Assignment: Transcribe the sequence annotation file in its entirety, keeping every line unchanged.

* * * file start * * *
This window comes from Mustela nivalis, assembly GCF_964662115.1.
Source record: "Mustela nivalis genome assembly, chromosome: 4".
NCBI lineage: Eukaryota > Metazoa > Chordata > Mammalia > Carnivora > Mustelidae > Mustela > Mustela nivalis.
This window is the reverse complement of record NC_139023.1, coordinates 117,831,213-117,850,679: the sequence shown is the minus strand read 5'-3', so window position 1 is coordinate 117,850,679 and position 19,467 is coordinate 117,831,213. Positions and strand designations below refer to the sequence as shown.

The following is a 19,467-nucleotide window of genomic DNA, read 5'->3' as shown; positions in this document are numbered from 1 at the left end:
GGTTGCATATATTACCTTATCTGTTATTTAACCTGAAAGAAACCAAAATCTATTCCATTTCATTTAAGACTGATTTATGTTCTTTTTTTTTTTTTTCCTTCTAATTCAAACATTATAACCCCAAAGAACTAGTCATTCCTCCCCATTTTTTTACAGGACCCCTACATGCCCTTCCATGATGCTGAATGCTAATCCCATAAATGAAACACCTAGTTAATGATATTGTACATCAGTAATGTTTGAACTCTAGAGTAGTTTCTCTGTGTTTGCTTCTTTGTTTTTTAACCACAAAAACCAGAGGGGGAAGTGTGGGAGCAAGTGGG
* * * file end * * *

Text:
This window comes from Mustela nivalis, assembly GCF_964662115.1.
Source record: "Mustela nivalis genome assembly, chromosome: 4".
NCBI lineage: Eukaryota > Metazoa > Chordata > Mammalia > Carnivora > Mustelidae > Mustela > Mustela nivalis.
This window is the reverse complement of record NC_139023.1, coordinates 117,831,213-117,850,679: the sequence shown is the minus strand read 5'-3', so window position 1 is coordinate 117,850,679 and position 19,467 is coordinate 117,831,213. Positions and strand designations below refer to the sequence as shown.

The following is a 19,467-nucleotide window of genomic DNA, read 5'->3' as shown; positions in this document are numbered from 1 at the left end:
GGTTGCATATATTACCTTATCTGTTATTTAACCTGAAAGAAACCAAAATCTATTCCATTTCATTTAAGACTGATTTATGTTCTTTTTTTTTTTTTTCCTTCTAATTCAAACATTATAACCCCAAAGAACTAGTCATTCCTCCCCATTTTTTTACAGGACCCCTACATGCCCTTCCATGATGCTGAATGCTAATCCCATAAATGAAACACCTAGTTAATGATATTGTACATCAGTAATGTTTGAACTCTAGAGTAGTTTCTCTGTGTTTGCTTCTTTGTTTTTTAACCACAAAAACCAGAGGGGGAAGTGTGGGAGCAAGTGGG